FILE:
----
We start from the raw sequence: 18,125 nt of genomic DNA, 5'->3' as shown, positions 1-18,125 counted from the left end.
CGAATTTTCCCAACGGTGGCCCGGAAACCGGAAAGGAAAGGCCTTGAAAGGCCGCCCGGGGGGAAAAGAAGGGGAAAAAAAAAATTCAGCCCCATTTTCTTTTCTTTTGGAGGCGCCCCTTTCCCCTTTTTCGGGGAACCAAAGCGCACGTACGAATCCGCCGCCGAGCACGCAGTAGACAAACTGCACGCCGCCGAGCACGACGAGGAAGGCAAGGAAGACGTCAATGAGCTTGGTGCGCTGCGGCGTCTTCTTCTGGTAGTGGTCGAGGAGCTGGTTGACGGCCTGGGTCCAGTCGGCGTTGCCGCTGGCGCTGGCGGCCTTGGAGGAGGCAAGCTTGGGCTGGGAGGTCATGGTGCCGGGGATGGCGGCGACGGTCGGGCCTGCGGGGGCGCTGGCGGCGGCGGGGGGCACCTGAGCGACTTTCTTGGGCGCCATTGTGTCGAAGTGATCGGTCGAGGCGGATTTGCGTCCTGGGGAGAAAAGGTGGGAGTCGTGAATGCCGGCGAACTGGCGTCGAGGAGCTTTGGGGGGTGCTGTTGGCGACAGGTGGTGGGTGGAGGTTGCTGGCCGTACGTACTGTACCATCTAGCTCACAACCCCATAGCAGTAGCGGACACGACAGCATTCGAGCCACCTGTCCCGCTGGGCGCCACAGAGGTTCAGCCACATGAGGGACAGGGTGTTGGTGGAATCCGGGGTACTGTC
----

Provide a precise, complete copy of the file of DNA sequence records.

We start from the raw sequence: 18,125 nt of genomic DNA, 5'->3' as shown, positions 1-18,125 counted from the left end.
CGAATTTTCCCAACGGTGGCCCGGAAACCGGAAAGGAAAGGCCTTGAAAGGCCGCCCGGGGGGAAAAGAAGGGGAAAAAAAAAATTCAGCCCCATTTTCTTTTCTTTTGGAGGCGCCCCTTTCCCCTTTTTCGGGGAACCAAAGCGCACGTACGAATCCGCCGCCGAGCACGCAGTAGACAAACTGCACGCCGCCGAGCACGACGAGGAAGGCAAGGAAGACGTCAATGAGCTTGGTGCGCTGCGGCGTCTTCTTCTGGTAGTGGTCGAGGAGCTGGTTGACGGCCTGGGTCCAGTCGGCGTTGCCGCTGGCGCTGGCGGCCTTGGAGGAGGCAAGCTTGGGCTGGGAGGTCATGGTGCCGGGGATGGCGGCGACGGTCGGGCCTGCGGGGGCGCTGGCGGCGGCGGGGGGCACCTGAGCGACTTTCTTGGGCGCCATTGTGTCGAAGTGATCGGTCGAGGCGGATTTGCGTCCTGGGGAGAAAAGGTGGGAGTCGTGAATGCCGGCGAACTGGCGTCGAGGAGCTTTGGGGGGTGCTGTTGGCGACAGGTGGTGGGTGGAGGTTGCTGGCCGTACGTACTGTACCATCTAGCTCACAACCCCATAGCAGTAGCGGACACGACAGCATTCGAGCCACCTGTCCCGCTGGGCGCCACAGAGGTTCAGCCACATGAGGGACAGGGTGTTGGTGGAATCCGGGGTACTGTC